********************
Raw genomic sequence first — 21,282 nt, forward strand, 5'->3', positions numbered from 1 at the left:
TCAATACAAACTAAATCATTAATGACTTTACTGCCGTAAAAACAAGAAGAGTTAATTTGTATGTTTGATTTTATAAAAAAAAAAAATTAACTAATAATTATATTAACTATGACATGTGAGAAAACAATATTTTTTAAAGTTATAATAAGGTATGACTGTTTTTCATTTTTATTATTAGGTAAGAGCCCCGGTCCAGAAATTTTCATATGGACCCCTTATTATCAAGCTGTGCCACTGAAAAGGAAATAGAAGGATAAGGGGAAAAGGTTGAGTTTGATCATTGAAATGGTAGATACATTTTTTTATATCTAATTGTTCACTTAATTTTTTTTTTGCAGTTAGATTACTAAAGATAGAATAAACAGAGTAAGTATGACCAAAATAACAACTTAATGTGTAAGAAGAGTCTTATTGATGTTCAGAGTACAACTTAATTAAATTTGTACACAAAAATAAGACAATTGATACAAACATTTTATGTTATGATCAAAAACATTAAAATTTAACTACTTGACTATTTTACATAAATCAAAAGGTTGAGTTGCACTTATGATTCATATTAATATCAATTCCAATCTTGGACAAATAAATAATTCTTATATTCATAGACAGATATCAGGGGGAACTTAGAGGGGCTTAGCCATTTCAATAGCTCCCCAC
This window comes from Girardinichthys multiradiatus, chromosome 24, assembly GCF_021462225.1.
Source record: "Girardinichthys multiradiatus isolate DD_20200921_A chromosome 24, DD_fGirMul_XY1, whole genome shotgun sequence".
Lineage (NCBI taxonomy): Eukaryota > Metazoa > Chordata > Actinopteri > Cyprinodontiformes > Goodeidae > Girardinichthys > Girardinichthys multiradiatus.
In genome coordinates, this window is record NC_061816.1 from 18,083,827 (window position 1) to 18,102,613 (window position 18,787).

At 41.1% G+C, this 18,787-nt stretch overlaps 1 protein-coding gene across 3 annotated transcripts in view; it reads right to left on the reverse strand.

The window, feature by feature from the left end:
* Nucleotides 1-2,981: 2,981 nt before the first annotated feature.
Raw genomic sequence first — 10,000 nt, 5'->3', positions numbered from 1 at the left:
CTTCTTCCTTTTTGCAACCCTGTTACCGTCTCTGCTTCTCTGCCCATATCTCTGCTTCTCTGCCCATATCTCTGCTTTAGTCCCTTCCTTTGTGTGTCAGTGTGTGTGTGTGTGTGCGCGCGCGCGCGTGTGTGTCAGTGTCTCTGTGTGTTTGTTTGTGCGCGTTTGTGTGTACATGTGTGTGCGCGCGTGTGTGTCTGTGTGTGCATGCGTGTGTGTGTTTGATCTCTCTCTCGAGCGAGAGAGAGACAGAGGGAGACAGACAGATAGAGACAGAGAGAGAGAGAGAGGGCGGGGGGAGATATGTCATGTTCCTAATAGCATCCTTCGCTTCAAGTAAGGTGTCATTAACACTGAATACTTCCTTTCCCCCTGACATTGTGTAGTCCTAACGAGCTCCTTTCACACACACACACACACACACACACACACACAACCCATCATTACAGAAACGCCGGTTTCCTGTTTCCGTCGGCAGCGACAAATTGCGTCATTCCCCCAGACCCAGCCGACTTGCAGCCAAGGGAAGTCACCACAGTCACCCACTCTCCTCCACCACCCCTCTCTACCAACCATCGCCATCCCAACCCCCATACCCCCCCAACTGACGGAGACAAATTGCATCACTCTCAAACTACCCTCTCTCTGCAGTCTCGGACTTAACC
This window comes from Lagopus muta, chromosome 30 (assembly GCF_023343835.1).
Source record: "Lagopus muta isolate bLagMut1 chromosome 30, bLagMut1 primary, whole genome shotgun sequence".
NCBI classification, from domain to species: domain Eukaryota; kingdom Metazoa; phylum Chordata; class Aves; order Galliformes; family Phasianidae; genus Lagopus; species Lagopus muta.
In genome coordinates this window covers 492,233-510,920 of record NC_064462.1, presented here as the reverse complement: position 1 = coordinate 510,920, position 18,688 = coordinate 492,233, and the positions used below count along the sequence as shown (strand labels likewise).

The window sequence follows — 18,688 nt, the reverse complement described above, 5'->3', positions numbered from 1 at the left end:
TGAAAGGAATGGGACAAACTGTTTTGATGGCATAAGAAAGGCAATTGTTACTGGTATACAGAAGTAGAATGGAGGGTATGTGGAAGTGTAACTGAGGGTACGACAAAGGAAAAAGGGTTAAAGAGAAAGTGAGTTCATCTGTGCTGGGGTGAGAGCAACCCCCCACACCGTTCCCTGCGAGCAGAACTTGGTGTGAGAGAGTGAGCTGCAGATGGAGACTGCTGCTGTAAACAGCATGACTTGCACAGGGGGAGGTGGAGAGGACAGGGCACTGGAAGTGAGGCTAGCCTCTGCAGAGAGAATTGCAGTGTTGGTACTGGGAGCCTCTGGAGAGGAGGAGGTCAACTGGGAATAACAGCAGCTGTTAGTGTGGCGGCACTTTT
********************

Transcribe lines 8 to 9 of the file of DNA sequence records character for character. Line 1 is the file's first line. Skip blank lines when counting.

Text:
The window, feature by feature from the left end:
* Nucleotides 1-2,981: 2,981 nt before the first annotated feature.